Four themes were identified: being treated with kindness and respect; communication and partnership; family is the fundamental support structure; and inclusion of culture in the delivery of care.

Conclusion

The current iteration of the Fundamentals of Care framework does not reflect in depth how indigenous groups view health and healthcare delivery. The inclusion of an Indigenous paradigm in the framework could improve healthcare delivery experiences of Indigenous peoples.

Relevance to clinical practice

Research around the application and relevance of the Fundamentals of Care framework to Indigenous groups provides an opportunity to refine the framework to improve health equity, and healthcare delivery for Indigenous people.

Patients' needs regarding rehabilitation services delivered via mobile applications after arthroplasty: A qualitative study

Abstract

Aims and Objectives

To obtain an in-depth understanding of the specific needs of patients for rehabilitation services delivered via mobile applications after total hip or knee arthroplasty.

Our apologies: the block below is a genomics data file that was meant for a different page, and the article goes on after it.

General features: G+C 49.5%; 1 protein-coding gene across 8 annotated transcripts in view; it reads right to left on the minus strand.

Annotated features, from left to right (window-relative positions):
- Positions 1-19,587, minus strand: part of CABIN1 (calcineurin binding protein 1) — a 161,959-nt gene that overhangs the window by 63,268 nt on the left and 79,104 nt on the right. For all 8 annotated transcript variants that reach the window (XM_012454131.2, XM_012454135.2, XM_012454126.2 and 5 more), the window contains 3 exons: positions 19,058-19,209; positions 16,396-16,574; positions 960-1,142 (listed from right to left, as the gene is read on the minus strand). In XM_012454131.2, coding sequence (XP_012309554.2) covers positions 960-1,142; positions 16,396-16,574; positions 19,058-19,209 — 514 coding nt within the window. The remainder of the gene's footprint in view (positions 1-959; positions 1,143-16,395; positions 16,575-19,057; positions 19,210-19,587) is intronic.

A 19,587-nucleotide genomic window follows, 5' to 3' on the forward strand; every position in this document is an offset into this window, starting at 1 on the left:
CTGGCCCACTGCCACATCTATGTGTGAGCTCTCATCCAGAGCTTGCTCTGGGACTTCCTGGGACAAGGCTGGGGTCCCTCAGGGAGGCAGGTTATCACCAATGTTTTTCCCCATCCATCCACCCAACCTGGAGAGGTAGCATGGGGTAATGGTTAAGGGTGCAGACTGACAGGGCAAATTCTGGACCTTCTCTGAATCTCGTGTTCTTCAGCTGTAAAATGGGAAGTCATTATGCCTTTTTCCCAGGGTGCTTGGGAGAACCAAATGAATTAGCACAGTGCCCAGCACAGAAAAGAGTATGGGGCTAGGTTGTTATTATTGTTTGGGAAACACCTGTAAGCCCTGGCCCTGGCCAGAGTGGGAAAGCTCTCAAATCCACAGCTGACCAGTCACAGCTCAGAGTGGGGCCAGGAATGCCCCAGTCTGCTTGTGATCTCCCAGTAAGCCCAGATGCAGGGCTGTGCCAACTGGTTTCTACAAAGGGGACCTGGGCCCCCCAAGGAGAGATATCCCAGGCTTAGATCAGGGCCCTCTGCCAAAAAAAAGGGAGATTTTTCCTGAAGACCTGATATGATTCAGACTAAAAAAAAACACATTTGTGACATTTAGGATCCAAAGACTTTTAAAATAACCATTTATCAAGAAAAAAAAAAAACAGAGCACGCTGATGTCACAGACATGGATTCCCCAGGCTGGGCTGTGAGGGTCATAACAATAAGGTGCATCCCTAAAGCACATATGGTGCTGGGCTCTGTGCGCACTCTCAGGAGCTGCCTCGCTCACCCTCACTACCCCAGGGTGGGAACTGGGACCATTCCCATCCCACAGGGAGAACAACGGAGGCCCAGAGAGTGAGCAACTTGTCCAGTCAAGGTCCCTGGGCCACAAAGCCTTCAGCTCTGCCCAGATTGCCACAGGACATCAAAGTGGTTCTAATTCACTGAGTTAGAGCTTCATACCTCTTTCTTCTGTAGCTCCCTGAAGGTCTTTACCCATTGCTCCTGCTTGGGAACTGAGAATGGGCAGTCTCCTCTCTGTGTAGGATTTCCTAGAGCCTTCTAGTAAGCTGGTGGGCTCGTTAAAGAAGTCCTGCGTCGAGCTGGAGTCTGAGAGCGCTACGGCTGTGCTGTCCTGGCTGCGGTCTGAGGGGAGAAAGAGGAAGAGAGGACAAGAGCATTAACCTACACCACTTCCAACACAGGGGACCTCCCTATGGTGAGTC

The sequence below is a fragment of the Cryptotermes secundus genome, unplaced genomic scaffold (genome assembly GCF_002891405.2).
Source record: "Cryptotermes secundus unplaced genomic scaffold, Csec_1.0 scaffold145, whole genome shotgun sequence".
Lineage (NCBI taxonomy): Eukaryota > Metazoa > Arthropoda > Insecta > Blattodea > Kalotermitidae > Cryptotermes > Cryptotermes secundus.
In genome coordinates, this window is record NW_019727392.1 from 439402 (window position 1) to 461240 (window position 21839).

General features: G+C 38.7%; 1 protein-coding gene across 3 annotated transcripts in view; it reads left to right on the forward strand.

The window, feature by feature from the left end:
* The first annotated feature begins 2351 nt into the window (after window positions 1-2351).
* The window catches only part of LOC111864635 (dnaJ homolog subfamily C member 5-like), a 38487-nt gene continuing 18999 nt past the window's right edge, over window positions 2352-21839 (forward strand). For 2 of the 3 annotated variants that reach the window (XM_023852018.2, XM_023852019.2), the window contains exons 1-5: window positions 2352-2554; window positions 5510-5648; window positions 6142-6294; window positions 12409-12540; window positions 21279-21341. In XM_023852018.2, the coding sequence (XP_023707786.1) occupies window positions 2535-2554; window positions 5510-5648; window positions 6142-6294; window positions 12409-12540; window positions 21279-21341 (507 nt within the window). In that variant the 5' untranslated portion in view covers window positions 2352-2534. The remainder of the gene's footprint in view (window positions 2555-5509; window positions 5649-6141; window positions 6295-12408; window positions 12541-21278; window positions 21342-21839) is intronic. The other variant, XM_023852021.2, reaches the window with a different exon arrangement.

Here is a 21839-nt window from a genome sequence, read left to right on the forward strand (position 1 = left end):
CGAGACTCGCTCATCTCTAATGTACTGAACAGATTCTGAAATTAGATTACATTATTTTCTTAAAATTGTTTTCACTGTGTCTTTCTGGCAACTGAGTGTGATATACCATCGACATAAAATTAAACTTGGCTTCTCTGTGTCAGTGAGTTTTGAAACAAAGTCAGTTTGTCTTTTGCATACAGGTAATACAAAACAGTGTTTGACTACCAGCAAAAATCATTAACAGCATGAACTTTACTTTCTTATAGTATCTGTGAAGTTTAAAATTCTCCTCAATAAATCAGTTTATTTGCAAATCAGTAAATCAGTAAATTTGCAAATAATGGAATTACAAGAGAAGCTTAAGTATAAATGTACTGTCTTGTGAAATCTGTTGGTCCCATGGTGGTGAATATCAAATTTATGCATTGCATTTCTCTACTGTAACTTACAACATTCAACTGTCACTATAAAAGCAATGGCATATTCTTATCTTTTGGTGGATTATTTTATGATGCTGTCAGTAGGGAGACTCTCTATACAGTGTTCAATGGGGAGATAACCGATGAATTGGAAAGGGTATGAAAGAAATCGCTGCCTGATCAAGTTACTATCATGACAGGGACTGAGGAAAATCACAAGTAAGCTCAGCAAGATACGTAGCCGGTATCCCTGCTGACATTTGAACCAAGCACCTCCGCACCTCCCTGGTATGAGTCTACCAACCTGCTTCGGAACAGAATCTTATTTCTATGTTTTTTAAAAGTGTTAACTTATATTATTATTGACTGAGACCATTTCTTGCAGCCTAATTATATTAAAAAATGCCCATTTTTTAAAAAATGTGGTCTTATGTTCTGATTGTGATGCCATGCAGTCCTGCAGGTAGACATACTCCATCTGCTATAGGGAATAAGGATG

Background

Due to increased demand for arthroplasty, the provision of face-to-face rehabilitation services for patients is becoming challenging. New approaches using digital technologies are being developed, such as mobile applications to deliver rehabilitation services. However, the perspectives of patients on the delivery of these services via mobile applications after total hip or knee arthroplasty have not been explored extensively.

Design

A qualitative descriptive study.

Methods

Twenty patients who had been discharged from the hospital after a total hip or knee arthroplasty were interviewed via telephone about their needs regarding the future use of mobile applications to conduct arthroplasty rehabilitation. Interview records were transcribed verbatim and analysed using inductive content analysis. Reporting of the findings complies with the COREQ checklist for qualitative studies.